Supersize Your Bathroom With These 3 Space Maximizing Remodel Tips

Nobody wants a small, cramped bathroom, but since this is a room that's often designed to be utilitarian rather than luxurious, many homeowners end up with at least one bathroom that they'd like to enlarge. Before you knock out a wall in your quest for a more spacious bathroom, consider trying a simple remodel first. Often, you can create the illusion of a large, airy bathroom without going to the trouble of actually enlarging the room, if you know the right tricks to use. Check out a few ways you can maximize your bathroom's size without completely rebuilding the room.

Make it Monochromatic

If your bathroom is already too small, then this is not the place to show off your ability to choose contrasting colors. Painting one wall red or blue in an effort to provide an accent color is just going to draw attention to how close together the walls really are. The same goes for the fixtures – if it stands out from the rest of the room, you're just chopping up the already limited space.

Pick one color – preferably a pale neutral color – and go with it. Make the room appear as seamless as possible. That means painting the ceiling to match the color of the walls, blending the tile to match the walls and ceiling, and choosing fixtures that are the same shade as the walls and tiles. The less transitions the room appears to have, the better. Transitions break up the space in the room. Blending everything together by sticking with one color creates the illusion of continuous space, which feels larger.

If you still really feel the need to add a splash of contrasting color, at least avoid the walls and major fixtures. Instead, choose a brightly colored light fixture, or paint the doors of the cabinets under the sink in an accent color. This will make the differently colored object stand out while the entire rest of the room appears to recede, enhancing the impression that it's an enlarged space.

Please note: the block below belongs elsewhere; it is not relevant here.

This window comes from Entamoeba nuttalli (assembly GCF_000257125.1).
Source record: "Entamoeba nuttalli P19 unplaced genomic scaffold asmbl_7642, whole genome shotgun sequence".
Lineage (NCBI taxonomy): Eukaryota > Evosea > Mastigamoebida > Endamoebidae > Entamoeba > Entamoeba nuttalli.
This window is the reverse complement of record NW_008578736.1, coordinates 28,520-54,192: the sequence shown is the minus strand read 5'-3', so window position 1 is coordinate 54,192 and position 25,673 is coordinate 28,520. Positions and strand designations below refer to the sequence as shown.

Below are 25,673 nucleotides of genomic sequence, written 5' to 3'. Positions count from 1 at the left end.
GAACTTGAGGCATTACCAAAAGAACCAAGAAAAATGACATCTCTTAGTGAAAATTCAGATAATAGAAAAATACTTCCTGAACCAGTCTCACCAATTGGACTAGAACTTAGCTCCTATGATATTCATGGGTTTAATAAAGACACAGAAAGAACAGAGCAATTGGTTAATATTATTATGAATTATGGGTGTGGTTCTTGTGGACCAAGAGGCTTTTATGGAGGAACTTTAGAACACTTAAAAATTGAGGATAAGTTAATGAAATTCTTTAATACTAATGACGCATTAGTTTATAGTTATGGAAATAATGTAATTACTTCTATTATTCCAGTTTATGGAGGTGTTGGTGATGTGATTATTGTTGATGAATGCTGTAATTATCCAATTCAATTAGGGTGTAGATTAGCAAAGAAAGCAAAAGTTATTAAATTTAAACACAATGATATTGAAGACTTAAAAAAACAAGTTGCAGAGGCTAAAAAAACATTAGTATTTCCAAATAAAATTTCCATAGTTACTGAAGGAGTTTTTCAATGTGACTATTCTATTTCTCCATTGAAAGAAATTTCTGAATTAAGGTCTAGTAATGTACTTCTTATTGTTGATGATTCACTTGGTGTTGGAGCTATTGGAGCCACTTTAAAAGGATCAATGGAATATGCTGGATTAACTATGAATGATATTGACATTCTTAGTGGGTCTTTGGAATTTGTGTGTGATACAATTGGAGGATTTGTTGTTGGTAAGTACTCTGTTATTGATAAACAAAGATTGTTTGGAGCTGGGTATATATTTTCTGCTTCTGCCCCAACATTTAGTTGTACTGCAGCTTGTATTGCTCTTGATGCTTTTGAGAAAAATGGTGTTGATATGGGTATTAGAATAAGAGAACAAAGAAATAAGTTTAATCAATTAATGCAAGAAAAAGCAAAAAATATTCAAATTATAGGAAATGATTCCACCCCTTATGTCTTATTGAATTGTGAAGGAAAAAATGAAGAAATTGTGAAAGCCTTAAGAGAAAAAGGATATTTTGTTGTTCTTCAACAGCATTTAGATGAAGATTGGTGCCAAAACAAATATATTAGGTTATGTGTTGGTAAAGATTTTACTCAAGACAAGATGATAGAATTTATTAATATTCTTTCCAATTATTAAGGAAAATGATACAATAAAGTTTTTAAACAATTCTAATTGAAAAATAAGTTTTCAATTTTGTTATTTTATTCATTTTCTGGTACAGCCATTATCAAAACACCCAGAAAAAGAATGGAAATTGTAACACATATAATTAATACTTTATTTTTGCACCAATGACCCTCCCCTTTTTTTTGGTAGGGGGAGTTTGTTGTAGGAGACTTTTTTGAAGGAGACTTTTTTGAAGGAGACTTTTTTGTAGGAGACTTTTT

Take Out the Tub

If you were trying to make your living room appear larger, you could take out the couch and replace it with a loveseat, or remove some end tables that were creating a cluttered appearance. Most of the "furniture" that goes in a bathroom, however, is non-negotiable. You absolutely need a toilet, a sink, and a shower – but in many cases, the one thing that you can lose is the bathtub. And that's good news, because it's probably the fixture that's taking up the most space.

Opting for a shower stall instead can save actual space, instead of just making the room appear larger. You can further visually increase that space gain by choosing a frameless, clear glass shower enclosure, like those at Clifton Mirror & Glass. Rather than cutting away at the available space, the clear glass will minimize any disruption in the room caused by the enclosure. You'll still be able to see the continuous color of the walls, so the enclosure won't interrupt the sense of the room as a large area with few transitions.

Frameless glass shower enclosures have a few other advantages as well – they're easy to clean and the go well with any color scheme or decorative theme that you choose to use. Even if you want to redo your bathroom every few years, your glass shower stall will continue to match, unlike a custom colored bathtub.

Let in the Light

One common mistake that many homeowners make is shuttering or blacking out a bathroom window in the name of privacy. Privacy is important, but the more natural light that you allow into a room, the bigger it seems. There are ways to preserve your privacy without blocking out the light that connects the room to the outdoors and visually expands the room.

The simplest solution is a decorative window film. These window coverings can make a window appear to look like frosted or stained glass. They allow light in without allowing outsiders to see in, which will make your bathroom more comfortable to use while maintaining the appearance of space. This is an inexpensive solution that will work for pretty much any bathroom window.

If you don't have a bathroom window, you may have to consider a more drastic option. A skylight, or a solar tube that brings light in through a tunnel without exposing you to a direct view of the sky, might be the best solution. If that's not an option, then it's time to take a good look at your light fixtures. Install sconces in various strategic spots around the room rather than relying on one overhead fixture, and choose full-spectrum light bulbs that mimic natural daylight as much as possible.

Your bathroom space may be limited, but that doesn't mean the bathroom has to look or feel cramped. Making the right choices when it comes to colors, fixtures, and lighting can make the difference between a bathroom that seems too small and a bathroom that seems large and luxurious.

Share